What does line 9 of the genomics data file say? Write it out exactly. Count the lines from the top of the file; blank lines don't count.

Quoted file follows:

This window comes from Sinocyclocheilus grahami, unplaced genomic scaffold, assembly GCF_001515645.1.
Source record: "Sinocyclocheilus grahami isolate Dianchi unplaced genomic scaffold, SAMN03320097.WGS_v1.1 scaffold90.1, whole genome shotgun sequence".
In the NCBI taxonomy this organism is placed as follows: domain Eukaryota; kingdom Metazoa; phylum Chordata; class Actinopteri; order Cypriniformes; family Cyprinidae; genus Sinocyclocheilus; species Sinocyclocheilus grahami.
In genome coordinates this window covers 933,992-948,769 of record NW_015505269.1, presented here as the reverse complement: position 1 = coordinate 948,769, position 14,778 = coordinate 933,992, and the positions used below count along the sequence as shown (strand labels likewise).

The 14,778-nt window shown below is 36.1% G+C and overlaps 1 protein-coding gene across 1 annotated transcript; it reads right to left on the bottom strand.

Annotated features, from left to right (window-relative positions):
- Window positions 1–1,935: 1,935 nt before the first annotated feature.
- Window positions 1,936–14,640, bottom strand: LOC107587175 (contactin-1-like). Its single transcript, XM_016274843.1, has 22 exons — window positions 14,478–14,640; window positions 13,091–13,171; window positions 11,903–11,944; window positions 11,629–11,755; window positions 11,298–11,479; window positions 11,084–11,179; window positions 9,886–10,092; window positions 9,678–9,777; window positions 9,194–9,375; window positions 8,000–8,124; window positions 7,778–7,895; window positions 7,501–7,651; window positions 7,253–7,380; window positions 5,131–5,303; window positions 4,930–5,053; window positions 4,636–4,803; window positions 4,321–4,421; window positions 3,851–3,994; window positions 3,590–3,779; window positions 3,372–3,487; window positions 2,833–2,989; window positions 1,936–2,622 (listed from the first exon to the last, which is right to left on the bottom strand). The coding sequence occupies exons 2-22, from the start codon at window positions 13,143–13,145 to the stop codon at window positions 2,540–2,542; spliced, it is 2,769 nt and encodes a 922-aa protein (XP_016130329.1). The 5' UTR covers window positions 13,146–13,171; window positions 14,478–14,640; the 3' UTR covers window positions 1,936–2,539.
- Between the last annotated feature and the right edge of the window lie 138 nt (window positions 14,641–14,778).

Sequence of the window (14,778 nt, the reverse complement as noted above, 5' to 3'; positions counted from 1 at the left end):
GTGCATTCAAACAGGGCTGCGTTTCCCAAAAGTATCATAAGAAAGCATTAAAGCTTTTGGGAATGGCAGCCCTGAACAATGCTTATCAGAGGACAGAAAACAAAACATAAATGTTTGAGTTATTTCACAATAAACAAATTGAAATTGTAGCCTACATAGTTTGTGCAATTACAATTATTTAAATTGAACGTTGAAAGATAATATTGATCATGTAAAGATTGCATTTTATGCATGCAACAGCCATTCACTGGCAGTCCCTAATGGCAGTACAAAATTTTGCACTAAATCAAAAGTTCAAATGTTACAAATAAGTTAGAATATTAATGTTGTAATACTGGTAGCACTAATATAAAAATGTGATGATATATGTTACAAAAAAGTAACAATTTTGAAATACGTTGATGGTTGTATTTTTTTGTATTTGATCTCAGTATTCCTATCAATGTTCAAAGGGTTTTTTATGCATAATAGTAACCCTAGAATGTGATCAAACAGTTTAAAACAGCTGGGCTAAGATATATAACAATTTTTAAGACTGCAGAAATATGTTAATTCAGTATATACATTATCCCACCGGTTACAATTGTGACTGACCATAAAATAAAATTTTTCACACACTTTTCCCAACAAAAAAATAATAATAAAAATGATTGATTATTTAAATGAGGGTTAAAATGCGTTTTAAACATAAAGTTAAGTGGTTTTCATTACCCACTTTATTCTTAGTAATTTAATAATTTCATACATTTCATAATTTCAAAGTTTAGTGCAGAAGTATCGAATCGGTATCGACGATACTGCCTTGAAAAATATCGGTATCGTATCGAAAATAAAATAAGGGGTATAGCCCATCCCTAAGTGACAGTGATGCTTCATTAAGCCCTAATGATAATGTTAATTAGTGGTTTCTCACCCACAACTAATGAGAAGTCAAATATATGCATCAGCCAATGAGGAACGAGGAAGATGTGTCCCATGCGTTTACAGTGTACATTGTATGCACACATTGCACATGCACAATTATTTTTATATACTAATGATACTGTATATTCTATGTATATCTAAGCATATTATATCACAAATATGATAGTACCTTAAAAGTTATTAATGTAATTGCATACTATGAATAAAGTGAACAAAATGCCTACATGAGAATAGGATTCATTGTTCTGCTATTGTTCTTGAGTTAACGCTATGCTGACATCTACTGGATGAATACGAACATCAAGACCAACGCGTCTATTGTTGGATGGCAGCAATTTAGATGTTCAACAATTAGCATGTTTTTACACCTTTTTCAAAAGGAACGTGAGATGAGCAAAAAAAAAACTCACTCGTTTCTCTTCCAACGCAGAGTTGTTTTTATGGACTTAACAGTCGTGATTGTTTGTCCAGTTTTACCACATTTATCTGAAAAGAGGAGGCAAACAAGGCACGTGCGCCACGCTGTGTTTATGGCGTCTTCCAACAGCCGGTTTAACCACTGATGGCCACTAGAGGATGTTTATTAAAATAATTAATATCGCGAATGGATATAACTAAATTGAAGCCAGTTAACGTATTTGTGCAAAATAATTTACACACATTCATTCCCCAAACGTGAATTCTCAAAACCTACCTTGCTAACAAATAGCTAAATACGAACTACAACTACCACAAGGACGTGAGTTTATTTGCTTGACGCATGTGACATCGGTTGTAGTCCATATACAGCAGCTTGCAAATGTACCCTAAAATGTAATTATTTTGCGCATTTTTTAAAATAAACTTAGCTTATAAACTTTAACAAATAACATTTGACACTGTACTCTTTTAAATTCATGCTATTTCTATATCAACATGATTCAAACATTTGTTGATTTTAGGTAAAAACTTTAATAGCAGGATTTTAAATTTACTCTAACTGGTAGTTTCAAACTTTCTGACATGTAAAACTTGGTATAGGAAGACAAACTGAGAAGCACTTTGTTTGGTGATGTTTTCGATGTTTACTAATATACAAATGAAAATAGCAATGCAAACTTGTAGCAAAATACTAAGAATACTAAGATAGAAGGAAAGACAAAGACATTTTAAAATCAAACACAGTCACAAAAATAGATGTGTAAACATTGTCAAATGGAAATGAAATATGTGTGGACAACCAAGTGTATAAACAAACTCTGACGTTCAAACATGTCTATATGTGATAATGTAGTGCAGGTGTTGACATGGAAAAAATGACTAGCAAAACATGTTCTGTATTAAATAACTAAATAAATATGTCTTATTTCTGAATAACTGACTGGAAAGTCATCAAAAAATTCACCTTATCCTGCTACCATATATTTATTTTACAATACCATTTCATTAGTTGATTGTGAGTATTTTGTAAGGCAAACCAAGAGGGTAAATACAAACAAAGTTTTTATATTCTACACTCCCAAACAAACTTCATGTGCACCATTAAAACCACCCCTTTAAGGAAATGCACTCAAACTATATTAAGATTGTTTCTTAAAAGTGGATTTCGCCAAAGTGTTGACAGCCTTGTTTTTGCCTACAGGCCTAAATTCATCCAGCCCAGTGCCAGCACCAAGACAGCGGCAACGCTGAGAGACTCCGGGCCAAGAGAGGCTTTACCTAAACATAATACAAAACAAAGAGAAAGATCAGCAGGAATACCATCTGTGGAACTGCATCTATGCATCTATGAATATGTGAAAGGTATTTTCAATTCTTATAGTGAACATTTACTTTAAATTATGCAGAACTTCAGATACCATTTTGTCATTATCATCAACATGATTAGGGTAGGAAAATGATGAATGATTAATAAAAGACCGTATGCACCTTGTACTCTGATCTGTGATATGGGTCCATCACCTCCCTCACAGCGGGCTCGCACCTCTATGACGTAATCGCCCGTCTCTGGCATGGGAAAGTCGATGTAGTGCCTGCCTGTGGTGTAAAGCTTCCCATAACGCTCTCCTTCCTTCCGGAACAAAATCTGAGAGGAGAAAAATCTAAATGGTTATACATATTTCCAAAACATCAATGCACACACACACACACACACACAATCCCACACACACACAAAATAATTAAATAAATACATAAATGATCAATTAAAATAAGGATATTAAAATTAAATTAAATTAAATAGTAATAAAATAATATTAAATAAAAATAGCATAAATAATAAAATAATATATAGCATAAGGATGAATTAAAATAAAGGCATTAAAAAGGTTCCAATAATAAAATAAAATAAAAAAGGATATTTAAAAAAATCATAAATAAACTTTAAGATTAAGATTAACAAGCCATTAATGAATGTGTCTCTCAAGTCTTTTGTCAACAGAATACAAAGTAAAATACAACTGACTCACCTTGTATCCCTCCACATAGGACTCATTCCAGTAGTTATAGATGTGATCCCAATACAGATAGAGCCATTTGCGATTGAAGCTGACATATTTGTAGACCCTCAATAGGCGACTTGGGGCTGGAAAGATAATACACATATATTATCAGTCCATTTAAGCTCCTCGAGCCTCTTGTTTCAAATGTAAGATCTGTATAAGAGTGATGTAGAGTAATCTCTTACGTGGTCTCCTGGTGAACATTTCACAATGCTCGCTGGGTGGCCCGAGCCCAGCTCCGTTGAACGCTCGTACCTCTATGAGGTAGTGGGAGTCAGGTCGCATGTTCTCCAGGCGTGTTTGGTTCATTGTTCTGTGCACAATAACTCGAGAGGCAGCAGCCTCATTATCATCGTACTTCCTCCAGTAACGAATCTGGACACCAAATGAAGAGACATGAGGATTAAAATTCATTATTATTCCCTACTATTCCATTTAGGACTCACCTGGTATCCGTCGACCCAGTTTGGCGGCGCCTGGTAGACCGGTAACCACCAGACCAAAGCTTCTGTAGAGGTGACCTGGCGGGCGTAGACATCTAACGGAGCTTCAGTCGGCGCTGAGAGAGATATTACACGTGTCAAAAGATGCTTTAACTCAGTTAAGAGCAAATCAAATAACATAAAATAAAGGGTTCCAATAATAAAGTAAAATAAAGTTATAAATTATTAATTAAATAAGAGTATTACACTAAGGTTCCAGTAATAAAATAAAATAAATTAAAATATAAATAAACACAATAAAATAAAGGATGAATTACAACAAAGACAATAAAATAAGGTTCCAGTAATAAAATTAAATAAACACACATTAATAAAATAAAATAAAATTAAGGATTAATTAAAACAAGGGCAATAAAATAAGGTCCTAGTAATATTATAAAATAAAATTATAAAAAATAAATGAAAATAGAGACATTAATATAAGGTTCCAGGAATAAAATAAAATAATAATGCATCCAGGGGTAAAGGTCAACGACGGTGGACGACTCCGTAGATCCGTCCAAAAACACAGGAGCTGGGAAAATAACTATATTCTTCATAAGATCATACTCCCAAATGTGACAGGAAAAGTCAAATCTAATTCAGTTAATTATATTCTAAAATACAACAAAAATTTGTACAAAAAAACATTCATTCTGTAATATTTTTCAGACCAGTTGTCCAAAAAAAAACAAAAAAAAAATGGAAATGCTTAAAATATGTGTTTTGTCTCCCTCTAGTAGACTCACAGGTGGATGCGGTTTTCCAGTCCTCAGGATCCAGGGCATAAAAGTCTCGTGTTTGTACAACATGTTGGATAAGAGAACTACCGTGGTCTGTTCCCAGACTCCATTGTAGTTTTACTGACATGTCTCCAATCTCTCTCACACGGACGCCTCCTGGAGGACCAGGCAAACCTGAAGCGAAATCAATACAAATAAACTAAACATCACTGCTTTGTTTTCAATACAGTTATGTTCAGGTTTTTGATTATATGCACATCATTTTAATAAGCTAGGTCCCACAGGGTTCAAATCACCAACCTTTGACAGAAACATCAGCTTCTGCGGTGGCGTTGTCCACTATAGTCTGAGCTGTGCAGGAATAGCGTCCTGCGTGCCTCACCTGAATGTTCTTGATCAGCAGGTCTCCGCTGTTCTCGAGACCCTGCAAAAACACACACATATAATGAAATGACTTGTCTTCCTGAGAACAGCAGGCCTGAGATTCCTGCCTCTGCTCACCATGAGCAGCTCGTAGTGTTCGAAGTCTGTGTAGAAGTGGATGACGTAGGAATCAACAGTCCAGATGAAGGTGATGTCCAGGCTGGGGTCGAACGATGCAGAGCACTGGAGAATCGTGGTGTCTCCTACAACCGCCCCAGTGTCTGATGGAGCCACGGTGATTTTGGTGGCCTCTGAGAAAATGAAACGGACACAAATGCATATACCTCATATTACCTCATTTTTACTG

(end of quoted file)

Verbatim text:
- Between the last annotated feature and the right edge of the window lie 138 nt (window positions 14,641–14,778).